In Kisor v. Wilkie, the Supreme Court recently confronted whether to overrule the doctrine under which courts defer to agencies’ interpretations of their own ambiguous regulations—so-called Auer or Seminole Rock deference. In its prior reexaminations of Seminole Rock, the Court had progressively restricted the doctrine’s scope, leading observers to wonder whether the Justices would scrap it for good. This question of administrative law ignited a corollary debate about stare decisis. Writing for the majority, Justice Kagan argued that stare decisis mandated the preservation of Seminole Rock. Yet as she appealed to stare decisis, her opinion further restricted the conditions under which deference applies. Concurring in the judgment, Justice Gorsuch contended that the majority was wrong to invoke stare decisis while simultaneously modifying the doctrine in basic respects. Preservation of precedent, in his view, was inconsistent with its continued modification. Embedded in Justice Gorsuch’s opinion was a deep question about identity over time: If a precedent is heavily modified through subsequent case law, may the final case “reaffirming” and further modifying the precedent justifiably trace its lineage to the original case announcing the principle, such that the principle’s supposed “antiquity” lends it enhanced stare decisis weight? This Article, extending Justice Gorsuch’s critique, answers in the negative. Continuous and profound modification of a precedent casts doubt on the quality of the Court’s original reasoning and erodes the connection between earlier and later cases, thus weakening the stare decisis weight due the precedent upon its reconsideration.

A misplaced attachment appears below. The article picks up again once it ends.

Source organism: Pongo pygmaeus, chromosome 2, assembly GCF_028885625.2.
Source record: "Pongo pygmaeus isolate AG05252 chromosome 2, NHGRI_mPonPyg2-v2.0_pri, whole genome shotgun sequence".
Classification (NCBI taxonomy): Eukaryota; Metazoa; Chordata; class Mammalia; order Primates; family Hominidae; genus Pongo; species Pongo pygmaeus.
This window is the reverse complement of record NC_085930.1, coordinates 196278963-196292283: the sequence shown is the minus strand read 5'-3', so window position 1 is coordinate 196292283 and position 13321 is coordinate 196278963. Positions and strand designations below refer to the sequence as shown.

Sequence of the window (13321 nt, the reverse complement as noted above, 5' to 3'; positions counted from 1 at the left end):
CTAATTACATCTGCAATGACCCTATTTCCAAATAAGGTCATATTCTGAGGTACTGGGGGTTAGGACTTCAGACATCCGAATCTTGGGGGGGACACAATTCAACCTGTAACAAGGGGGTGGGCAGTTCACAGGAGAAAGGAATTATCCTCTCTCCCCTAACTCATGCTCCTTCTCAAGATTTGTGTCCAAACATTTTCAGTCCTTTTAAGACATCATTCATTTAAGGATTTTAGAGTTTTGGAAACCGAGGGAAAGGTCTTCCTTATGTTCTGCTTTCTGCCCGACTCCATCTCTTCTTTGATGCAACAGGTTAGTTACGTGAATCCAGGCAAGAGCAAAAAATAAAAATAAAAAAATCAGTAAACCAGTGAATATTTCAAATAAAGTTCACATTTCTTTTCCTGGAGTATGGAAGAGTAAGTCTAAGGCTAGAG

Digital Object Identifier
Christian Talley, Stare Decisis and the Identity-Over-Time Problem: A Comment on the Majority's Wrongness in Kisor v. Wilkie,
SMU L. Rev. F.